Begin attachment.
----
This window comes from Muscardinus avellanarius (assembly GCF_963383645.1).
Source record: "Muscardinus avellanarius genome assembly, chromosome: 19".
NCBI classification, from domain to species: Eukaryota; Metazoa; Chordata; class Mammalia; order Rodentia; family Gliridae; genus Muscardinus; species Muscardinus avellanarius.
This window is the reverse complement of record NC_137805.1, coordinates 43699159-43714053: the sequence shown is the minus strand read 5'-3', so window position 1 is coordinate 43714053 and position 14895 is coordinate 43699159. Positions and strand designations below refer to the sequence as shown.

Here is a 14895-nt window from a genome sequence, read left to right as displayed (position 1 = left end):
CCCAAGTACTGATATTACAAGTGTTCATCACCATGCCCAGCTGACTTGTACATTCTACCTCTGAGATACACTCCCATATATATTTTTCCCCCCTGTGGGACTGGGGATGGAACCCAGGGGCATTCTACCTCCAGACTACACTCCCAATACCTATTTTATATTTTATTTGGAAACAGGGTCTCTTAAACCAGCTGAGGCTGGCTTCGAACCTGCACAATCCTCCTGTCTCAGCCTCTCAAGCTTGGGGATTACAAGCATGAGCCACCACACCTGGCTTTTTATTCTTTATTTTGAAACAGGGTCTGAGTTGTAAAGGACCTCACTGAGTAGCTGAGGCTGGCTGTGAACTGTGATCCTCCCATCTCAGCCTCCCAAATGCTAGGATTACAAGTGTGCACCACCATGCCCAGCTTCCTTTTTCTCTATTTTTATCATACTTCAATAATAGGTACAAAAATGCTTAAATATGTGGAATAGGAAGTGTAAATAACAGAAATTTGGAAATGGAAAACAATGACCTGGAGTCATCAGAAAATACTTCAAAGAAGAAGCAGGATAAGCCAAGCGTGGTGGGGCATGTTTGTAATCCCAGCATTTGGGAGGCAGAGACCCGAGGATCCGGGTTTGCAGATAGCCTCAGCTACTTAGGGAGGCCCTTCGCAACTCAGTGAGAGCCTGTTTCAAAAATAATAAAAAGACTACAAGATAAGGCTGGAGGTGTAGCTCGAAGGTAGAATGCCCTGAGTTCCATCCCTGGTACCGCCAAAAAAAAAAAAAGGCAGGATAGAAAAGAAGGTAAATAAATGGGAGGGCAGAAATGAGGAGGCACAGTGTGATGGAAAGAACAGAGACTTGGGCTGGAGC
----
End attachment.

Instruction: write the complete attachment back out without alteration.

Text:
This window comes from Muscardinus avellanarius (assembly GCF_963383645.1).
Source record: "Muscardinus avellanarius genome assembly, chromosome: 19".
NCBI classification, from domain to species: Eukaryota; Metazoa; Chordata; class Mammalia; order Rodentia; family Gliridae; genus Muscardinus; species Muscardinus avellanarius.
This window is the reverse complement of record NC_137805.1, coordinates 43699159-43714053: the sequence shown is the minus strand read 5'-3', so window position 1 is coordinate 43714053 and position 14895 is coordinate 43699159. Positions and strand designations below refer to the sequence as shown.

Here is a 14895-nt window from a genome sequence, read left to right as displayed (position 1 = left end):
CCCAAGTACTGATATTACAAGTGTTCATCACCATGCCCAGCTGACTTGTACATTCTACCTCTGAGATACACTCCCATATATATTTTTCCCCCCTGTGGGACTGGGGATGGAACCCAGGGGCATTCTACCTCCAGACTACACTCCCAATACCTATTTTATATTTTATTTGGAAACAGGGTCTCTTAAACCAGCTGAGGCTGGCTTCGAACCTGCACAATCCTCCTGTCTCAGCCTCTCAAGCTTGGGGATTACAAGCATGAGCCACCACACCTGGCTTTTTATTCTTTATTTTGAAACAGGGTCTGAGTTGTAAAGGACCTCACTGAGTAGCTGAGGCTGGCTGTGAACTGTGATCCTCCCATCTCAGCCTCCCAAATGCTAGGATTACAAGTGTGCACCACCATGCCCAGCTTCCTTTTTCTCTATTTTTATCATACTTCAATAATAGGTACAAAAATGCTTAAATATGTGGAATAGGAAGTGTAAATAACAGAAATTTGGAAATGGAAAACAATGACCTGGAGTCATCAGAAAATACTTCAAAGAAGAAGCAGGATAAGCCAAGCGTGGTGGGGCATGTTTGTAATCCCAGCATTTGGGAGGCAGAGACCCGAGGATCCGGGTTTGCAGATAGCCTCAGCTACTTAGGGAGGCCCTTCGCAACTCAGTGAGAGCCTGTTTCAAAAATAATAAAAAGACTACAAGATAAGGCTGGAGGTGTAGCTCGAAGGTAGAATGCCCTGAGTTCCATCCCTGGTACCGCCAAAAAAAAAAAAAGGCAGGATAGAAAAGAAGGTAAATAAATGGGAGGGCAGAAATGAGGAGGCACAGTGTGATGGAAAGAACAGAGACTTGGGCTGGAGC